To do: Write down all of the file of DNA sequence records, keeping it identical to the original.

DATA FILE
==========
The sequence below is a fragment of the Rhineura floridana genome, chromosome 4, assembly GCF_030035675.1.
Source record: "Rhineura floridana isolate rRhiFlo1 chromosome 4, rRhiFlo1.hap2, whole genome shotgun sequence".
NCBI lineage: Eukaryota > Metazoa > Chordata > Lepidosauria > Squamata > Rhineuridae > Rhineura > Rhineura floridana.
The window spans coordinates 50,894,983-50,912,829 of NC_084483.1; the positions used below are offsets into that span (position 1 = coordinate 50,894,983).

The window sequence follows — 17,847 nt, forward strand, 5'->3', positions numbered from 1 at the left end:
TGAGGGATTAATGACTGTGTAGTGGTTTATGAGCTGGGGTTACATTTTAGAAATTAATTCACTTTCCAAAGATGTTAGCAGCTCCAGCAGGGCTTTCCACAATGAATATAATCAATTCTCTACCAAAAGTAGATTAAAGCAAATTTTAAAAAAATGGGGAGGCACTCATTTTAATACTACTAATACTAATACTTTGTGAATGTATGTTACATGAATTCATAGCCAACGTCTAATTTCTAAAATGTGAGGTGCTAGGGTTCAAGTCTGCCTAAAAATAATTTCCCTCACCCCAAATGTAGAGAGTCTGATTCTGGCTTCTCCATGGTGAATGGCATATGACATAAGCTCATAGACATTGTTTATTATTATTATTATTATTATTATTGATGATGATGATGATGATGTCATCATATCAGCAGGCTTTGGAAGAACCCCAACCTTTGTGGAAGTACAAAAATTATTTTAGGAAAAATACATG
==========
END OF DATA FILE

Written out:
The sequence below is a fragment of the Rhineura floridana genome, chromosome 4, assembly GCF_030035675.1.
Source record: "Rhineura floridana isolate rRhiFlo1 chromosome 4, rRhiFlo1.hap2, whole genome shotgun sequence".
NCBI lineage: Eukaryota > Metazoa > Chordata > Lepidosauria > Squamata > Rhineuridae > Rhineura > Rhineura floridana.
The window spans coordinates 50,894,983-50,912,829 of NC_084483.1; the positions used below are offsets into that span (position 1 = coordinate 50,894,983).

The window sequence follows — 17,847 nt, forward strand, 5'->3', positions numbered from 1 at the left end:
TGAGGGATTAATGACTGTGTAGTGGTTTATGAGCTGGGGTTACATTTTAGAAATTAATTCACTTTCCAAAGATGTTAGCAGCTCCAGCAGGGCTTTCCACAATGAATATAATCAATTCTCTACCAAAAGTAGATTAAAGCAAATTTTAAAAAAATGGGGAGGCACTCATTTTAATACTACTAATACTAATACTTTGTGAATGTATGTTACATGAATTCATAGCCAACGTCTAATTTCTAAAATGTGAGGTGCTAGGGTTCAAGTCTGCCTAAAAATAATTTCCCTCACCCCAAATGTAGAGAGTCTGATTCTGGCTTCTCCATGGTGAATGGCATATGACATAAGCTCATAGACATTGTTTATTATTATTATTATTATTATTATTGATGATGATGATGATGATGTCATCATATCAGCAGGCTTTGGAAGAACCCCAACCTTTGTGGAAGTACAAAAATTATTTTAGGAAAAATACATG